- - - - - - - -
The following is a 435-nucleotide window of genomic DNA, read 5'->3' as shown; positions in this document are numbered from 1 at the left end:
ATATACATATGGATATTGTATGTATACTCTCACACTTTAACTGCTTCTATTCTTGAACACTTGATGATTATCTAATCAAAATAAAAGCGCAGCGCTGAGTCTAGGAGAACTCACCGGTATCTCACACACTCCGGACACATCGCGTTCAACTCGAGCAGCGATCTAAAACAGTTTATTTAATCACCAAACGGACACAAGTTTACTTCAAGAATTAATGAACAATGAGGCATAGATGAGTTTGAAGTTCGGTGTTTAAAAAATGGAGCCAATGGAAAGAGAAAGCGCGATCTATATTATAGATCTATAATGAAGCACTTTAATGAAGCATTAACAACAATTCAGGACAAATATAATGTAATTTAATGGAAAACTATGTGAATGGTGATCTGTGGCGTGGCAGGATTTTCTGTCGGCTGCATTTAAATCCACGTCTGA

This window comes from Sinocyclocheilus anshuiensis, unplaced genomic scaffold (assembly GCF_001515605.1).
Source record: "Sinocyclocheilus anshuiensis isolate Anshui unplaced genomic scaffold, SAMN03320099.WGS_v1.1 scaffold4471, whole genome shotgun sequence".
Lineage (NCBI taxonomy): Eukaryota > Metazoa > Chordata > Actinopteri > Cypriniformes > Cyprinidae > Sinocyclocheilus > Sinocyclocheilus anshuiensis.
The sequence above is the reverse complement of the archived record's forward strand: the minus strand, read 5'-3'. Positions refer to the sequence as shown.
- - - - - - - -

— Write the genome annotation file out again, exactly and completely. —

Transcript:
The following is a 435-nucleotide window of genomic DNA, read 5'->3' as shown; positions in this document are numbered from 1 at the left end:
ATATACATATGGATATTGTATGTATACTCTCACACTTTAACTGCTTCTATTCTTGAACACTTGATGATTATCTAATCAAAATAAAAGCGCAGCGCTGAGTCTAGGAGAACTCACCGGTATCTCACACACTCCGGACACATCGCGTTCAACTCGAGCAGCGATCTAAAACAGTTTATTTAATCACCAAACGGACACAAGTTTACTTCAAGAATTAATGAACAATGAGGCATAGATGAGTTTGAAGTTCGGTGTTTAAAAAATGGAGCCAATGGAAAGAGAAAGCGCGATCTATATTATAGATCTATAATGAAGCACTTTAATGAAGCATTAACAACAATTCAGGACAAATATAATGTAATTTAATGGAAAACTATGTGAATGGTGATCTGTGGCGTGGCAGGATTTTCTGTCGGCTGCATTTAAATCCACGTCTGA

This window comes from Sinocyclocheilus anshuiensis, unplaced genomic scaffold (assembly GCF_001515605.1).
Source record: "Sinocyclocheilus anshuiensis isolate Anshui unplaced genomic scaffold, SAMN03320099.WGS_v1.1 scaffold4471, whole genome shotgun sequence".
Lineage (NCBI taxonomy): Eukaryota > Metazoa > Chordata > Actinopteri > Cypriniformes > Cyprinidae > Sinocyclocheilus > Sinocyclocheilus anshuiensis.
The sequence above is the reverse complement of the archived record's forward strand: the minus strand, read 5'-3'. Positions refer to the sequence as shown.